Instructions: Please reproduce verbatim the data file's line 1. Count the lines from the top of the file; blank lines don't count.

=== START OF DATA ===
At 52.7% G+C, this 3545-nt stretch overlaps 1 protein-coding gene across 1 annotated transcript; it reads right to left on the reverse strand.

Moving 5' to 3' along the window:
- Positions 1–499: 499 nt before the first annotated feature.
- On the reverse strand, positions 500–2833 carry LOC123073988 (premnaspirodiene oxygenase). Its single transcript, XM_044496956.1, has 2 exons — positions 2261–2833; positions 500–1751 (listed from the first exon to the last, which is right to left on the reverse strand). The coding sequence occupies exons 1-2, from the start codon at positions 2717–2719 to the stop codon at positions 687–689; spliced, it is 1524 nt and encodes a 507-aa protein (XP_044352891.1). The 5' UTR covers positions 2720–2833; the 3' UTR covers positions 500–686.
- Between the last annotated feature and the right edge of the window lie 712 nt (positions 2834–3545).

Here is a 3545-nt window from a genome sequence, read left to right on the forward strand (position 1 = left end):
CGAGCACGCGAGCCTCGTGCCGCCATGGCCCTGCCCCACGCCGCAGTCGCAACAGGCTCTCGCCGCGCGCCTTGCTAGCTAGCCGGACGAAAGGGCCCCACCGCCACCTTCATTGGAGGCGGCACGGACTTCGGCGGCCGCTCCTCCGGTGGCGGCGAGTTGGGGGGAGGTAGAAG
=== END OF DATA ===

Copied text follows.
At 52.7% G+C, this 3545-nt stretch overlaps 1 protein-coding gene across 1 annotated transcript; it reads right to left on the reverse strand.